Following plastics from land to sea on the Casamance river in Senegal
Updated: Apr 3
In episode 39 of the AtlantECO Podcast, Leïla Meistertzheim, a researcher from Banyuls-sur-Mer with expertise in toxicology and microbiology, who was chief scientist of the last topic study of the Mission Microbiomes Expedition in Senegal, discusses the importance of studying the Casamance River.
The goal of that study was to trace the origin of plastic pollution in the ocean, and to understand the flow of plastic from the land to the sea.
The Casamance River was an ideal environment for this study as it is a mangrove environment, a hotspot of biodiversity, and has different types of human activities that can impact the environment. The team used a manta net and different types of filters to increase the quantity of DNA, enabling them to identify the microorganisms living in the surrounding environment and the plastisphere, the life that develops on plastics. The study will help increase knowledge of the exact number and different types of plastic pollution found in the river, and how they can be affected by UV radiation and hydrometry. The ultimate goal is to understand the mutual impact of plastic on biodiversity and marine ecosystems, and to share this knowledge with local people so they understand the impact of plastic not only in the river but also in the sea.
During the study, the team encountered unexpected challenges with sampling methods. Due to the river's size, at first, they were able to enter directly on Tara but had to resort to renting a car and transporting equipment themselves to sample further up the river. They were able to obtain help from locals, and their interactions were mutually beneficial as the researchers and the community exchanged about microplastics in the environment. The researchers found a significant amount of plastic waste near a small population on the riverbank, which highlights the impact of single-use plastic on the environment. The locals understood the problem and were keen to find solutions, but it was not easy in their part of the world. Overall, the experience was rewarding and educational for both the researchers and the locals.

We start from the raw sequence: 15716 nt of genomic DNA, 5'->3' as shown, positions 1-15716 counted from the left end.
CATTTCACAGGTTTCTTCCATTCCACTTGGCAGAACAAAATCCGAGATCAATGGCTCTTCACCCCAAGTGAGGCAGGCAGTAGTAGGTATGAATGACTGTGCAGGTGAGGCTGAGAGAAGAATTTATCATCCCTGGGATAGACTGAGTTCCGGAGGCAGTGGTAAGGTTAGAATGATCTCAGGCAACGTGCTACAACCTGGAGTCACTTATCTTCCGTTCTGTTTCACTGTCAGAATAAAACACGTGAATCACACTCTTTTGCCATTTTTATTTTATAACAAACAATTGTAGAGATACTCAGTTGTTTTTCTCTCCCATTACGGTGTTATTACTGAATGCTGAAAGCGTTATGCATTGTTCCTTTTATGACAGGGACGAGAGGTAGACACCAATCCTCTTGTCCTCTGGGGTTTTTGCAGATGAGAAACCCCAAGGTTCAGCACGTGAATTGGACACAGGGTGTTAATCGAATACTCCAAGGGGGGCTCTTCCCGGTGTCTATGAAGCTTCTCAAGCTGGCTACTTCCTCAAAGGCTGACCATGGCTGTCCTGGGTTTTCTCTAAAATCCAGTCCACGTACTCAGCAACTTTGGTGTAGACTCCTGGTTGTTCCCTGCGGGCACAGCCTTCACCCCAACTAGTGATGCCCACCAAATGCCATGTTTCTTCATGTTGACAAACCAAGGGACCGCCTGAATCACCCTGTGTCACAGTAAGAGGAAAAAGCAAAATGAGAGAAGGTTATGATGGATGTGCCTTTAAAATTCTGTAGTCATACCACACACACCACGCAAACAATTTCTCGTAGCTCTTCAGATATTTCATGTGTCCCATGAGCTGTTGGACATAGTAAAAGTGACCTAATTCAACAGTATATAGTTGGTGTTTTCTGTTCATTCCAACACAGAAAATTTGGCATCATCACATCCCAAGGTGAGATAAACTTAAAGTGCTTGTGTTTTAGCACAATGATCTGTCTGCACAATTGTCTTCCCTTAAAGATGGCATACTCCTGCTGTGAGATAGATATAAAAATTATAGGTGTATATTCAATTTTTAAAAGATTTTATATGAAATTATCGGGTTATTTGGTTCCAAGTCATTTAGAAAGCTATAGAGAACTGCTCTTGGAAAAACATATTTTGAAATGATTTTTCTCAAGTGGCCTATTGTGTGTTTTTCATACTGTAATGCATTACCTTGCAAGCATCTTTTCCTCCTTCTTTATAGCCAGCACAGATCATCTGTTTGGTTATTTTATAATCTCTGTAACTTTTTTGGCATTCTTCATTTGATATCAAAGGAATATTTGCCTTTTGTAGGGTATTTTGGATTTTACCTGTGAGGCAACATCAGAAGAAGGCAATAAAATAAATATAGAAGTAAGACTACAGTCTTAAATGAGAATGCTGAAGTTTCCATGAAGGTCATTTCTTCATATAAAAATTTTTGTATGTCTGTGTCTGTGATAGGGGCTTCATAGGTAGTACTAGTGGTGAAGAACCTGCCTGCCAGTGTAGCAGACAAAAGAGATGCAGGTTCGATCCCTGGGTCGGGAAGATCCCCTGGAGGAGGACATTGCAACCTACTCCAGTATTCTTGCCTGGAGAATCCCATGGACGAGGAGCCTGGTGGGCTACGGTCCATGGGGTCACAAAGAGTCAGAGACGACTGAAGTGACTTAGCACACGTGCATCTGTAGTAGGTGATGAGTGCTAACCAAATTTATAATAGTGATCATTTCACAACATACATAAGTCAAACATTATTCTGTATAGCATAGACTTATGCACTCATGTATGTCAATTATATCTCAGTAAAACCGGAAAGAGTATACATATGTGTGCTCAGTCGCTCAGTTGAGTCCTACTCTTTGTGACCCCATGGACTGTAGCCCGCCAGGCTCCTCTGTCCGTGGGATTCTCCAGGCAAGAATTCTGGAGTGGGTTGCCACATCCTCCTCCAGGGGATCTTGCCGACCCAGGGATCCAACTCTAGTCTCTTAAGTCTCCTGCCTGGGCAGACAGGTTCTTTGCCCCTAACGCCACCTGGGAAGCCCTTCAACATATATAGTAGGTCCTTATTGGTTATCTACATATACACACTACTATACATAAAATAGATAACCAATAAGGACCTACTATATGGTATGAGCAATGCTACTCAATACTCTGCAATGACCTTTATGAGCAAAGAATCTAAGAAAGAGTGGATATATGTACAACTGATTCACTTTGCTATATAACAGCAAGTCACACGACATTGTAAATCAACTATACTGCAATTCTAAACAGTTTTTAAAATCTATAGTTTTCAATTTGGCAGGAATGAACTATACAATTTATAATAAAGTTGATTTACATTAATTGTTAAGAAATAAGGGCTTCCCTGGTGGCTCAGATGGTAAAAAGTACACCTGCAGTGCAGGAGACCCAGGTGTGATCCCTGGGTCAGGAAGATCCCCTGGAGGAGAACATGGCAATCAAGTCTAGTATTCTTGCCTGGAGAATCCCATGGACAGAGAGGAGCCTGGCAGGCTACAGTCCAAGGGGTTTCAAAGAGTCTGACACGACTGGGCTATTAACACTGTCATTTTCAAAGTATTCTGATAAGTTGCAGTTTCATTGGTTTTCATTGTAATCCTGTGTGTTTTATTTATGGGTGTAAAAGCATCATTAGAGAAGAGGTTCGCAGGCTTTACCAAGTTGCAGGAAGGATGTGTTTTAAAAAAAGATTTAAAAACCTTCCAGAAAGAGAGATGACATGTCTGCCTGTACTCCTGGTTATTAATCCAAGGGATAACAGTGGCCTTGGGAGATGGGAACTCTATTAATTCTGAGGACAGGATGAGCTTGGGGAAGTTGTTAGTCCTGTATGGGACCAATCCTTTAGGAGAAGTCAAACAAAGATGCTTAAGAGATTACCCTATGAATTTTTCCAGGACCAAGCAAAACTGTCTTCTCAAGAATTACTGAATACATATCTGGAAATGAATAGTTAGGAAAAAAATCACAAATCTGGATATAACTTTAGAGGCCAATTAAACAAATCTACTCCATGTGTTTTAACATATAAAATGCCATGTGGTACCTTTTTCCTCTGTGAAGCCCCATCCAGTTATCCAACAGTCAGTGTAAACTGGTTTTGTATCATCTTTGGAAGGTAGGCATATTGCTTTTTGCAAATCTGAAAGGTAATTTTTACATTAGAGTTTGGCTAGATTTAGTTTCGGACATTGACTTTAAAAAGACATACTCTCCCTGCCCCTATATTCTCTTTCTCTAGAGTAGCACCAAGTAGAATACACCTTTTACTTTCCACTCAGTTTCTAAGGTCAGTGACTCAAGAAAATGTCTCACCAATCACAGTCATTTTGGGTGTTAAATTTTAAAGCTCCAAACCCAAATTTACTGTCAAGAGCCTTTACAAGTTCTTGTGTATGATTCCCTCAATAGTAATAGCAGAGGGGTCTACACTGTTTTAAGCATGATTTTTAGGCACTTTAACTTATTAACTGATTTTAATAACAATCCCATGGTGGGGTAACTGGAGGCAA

The leg was dedicated to Tracy Edwards who has played a significant role in supporting women in the sailing world. Edwards created the first all-women crew 30 years ago to compete in the Whitbread Round the World Yacht Race, and her story was turned into the movie Maiden, after the boat she raced with.
Leïla shares her positive experience on board Tara and she emphasises on the importance of working together as a team to achieve the common goal, in what can be challenging conditions. As we had heard in previous stories of the Mission Microbiomes, this message of teamwork and shared passion is common among those who have been on board Tara.